Management liability insurance explained
Running a business or non-profit organisation carries heavy responsibilities. You are in a high-profile role with a correspondingly high-level of risk attached. If you make a mistake, even an understandable human error, then you’re likely to come under scrutiny. This could be from public bodies, regulatory organisations, the government, clients, customers, employees or even your fellow directors.
As a result, you could face expensive legal action. Even if the situation is resolved amicably, you or your company may have already suffered considerable financial loss and/or damage to your reputation.
What is management liability insurance?
Sometimes known as executive liability insurance, management liability insurance protects companies – as well as those who own and run them – against the consequences of a wide range of claims and legal action.
It is not a policy in its own right, but rather an insurance package that includes a selection of complementary liability cover policies. These can vary according to the insurance provider, and a bespoke management liability insurance package can be tailored to include only those policies required by the company taking out the cover.
Management liability insurance can be purchased by both private and publically traded companies, as well as not-for-profit organisations and charities. It generally includes two main elements. One of these is cover for individuals involved in running the company or organisation, and the other is cover for the company or organisation itself as a business entity.
What is the difference between management liability and D&O?
Confusion can arise between management liability insurance and directors’ & officers’ (D&O) insurance. While D&O insurance can often be bought as a standalone policy, it is actually just one part of a standard management liability insurance package.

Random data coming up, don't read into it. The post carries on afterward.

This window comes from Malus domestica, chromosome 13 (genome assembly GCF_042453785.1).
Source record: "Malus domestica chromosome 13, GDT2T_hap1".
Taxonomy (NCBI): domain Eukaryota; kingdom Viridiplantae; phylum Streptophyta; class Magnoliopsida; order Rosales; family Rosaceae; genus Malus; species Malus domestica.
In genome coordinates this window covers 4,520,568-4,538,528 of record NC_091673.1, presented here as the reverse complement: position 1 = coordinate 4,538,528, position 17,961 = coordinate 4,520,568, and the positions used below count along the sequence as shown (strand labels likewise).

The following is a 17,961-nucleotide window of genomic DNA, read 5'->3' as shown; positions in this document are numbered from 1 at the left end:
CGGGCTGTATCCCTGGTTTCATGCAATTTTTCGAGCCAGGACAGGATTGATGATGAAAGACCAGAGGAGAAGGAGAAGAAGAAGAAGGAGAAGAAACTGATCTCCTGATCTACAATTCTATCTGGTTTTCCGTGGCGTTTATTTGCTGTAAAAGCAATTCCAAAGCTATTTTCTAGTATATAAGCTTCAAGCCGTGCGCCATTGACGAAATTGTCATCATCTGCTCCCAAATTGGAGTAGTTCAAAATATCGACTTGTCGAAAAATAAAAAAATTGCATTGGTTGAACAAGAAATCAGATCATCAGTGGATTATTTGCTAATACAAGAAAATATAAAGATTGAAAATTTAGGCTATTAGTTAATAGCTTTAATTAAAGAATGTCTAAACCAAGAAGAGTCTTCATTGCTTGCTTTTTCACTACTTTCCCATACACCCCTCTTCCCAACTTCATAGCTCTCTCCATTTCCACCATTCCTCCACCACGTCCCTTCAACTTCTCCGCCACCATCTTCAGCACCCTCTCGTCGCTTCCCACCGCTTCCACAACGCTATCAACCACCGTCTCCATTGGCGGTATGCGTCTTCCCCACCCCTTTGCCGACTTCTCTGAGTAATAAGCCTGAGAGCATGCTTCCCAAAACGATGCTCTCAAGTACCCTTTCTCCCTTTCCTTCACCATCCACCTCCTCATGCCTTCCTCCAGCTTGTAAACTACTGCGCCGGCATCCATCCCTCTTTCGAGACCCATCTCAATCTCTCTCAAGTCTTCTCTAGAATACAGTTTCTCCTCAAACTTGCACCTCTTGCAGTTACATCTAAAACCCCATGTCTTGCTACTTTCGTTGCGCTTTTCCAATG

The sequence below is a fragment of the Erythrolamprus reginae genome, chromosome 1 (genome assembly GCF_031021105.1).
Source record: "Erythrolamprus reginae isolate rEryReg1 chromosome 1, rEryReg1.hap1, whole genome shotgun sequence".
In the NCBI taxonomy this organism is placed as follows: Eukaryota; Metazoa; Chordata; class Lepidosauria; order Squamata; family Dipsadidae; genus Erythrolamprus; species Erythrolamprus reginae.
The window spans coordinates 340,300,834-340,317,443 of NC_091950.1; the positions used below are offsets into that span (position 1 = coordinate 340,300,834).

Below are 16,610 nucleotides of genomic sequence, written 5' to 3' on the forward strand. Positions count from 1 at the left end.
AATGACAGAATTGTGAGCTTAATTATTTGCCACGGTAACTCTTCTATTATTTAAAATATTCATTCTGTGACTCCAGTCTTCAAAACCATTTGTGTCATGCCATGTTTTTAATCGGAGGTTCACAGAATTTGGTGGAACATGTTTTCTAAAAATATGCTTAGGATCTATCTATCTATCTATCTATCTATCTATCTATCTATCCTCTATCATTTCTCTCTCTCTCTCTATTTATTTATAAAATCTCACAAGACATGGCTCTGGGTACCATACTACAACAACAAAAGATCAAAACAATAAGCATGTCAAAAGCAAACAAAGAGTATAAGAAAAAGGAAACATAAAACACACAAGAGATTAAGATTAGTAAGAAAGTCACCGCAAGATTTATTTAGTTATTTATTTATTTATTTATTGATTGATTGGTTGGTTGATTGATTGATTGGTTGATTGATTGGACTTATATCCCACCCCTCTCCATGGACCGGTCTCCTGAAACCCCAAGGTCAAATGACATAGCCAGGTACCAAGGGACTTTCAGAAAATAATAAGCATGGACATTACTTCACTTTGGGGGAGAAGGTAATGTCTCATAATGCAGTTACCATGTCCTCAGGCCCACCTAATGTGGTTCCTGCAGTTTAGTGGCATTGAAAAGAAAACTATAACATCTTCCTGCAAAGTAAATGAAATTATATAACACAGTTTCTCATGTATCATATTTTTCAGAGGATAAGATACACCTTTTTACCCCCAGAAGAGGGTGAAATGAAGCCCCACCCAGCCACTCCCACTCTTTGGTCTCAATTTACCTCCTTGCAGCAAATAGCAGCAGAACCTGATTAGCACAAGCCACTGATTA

D&O insurance protects the executives running a company or organisation as individuals. It ensures that they are not personally liable for any claims against the company as a whole. It also protects them in the event of legal action being taken against them personally, including by the company itself if they are considered to have acted in bad faith. It can also defend against actions brought by shareholders or other directors if they are considered to have acted negligently.
What is employment practices liability insurance?
Another common element of most management liability packages is employment practices liability insurance (EPL). This covers the company against the cost of defending legal claims by employees, for instance for harassment, discrimination or wrongful dismissal.
This is different from employers’ liability insurance, which is a legal requirement for all companies that have employees. It protects them against legal action brought by said employees regarding illness or injury incurred in the workplace.
EPL insurance is also different from standard legal liability insurance as the latter generally requires you to have a good chance of successfully defending yourself, whereas EPL can apply in any legal action arising from employment practices. Often your insurer will act to help manage and mediate the case as well as paying out financially.
Other policies frequently included are corporate legal liability, which covers claims against the company by clients, regulators, investors and so forth, and pension trustee liability, which covers individuals managing pension trusts against allegations of misconduct or incompetence.
Overall a good management liability insurance package should cover your company and its directors against a full range of possible legal action.